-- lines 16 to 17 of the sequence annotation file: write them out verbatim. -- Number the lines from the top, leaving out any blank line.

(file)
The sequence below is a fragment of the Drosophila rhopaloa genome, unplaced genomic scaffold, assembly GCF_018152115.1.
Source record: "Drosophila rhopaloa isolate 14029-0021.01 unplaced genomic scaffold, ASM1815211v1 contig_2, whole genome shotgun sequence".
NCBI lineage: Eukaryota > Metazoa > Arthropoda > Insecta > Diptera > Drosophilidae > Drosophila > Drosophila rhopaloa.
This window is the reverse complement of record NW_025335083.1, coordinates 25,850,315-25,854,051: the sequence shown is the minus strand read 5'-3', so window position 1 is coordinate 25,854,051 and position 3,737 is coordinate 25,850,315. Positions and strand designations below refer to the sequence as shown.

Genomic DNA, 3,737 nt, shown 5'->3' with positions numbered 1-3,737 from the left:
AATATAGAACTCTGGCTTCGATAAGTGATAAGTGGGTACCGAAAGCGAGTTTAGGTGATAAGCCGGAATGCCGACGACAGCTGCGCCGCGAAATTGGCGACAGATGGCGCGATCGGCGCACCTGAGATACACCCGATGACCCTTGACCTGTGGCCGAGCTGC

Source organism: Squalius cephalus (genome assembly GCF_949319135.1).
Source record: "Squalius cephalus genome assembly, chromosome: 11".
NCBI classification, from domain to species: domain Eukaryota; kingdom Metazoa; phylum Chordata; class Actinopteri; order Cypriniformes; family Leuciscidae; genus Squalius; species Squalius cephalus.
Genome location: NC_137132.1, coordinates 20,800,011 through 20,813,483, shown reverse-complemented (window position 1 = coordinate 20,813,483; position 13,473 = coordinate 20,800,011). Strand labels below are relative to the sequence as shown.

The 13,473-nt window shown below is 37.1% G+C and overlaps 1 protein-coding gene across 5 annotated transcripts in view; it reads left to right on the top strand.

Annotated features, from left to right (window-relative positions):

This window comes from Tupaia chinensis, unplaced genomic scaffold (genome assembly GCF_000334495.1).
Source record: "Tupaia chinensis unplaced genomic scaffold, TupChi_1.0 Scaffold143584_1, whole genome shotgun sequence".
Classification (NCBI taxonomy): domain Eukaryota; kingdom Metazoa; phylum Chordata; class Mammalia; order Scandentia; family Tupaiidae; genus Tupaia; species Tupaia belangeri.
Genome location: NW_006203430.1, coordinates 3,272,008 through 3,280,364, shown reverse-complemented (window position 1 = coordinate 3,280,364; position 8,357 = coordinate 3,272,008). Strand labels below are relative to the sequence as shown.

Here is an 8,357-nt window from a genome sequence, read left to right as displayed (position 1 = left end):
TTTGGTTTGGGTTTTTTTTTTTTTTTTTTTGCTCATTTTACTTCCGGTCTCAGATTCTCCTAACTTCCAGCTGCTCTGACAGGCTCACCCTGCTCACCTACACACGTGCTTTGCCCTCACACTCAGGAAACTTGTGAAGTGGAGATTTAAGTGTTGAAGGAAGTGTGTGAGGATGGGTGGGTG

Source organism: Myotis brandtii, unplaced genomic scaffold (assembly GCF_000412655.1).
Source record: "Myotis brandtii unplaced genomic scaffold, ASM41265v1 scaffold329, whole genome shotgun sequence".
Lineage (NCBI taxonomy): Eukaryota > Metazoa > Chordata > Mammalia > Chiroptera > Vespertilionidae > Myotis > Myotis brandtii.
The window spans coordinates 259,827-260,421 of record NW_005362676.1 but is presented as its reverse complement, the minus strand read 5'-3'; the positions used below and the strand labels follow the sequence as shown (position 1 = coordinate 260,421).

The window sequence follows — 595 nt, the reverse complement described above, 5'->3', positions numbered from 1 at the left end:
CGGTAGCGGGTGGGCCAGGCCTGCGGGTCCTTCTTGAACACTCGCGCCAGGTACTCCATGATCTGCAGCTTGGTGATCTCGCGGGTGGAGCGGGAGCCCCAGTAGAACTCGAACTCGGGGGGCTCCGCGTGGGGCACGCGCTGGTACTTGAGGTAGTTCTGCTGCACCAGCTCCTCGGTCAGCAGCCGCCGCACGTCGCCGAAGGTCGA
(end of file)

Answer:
Genome location: NW_006203430.1, coordinates 3,272,008 through 3,280,364, shown reverse-complemented (window position 1 = coordinate 3,280,364; position 8,357 = coordinate 3,272,008). Strand labels below are relative to the sequence as shown.

Here is an 8,357-nt window from a genome sequence, read left to right as displayed (position 1 = left end):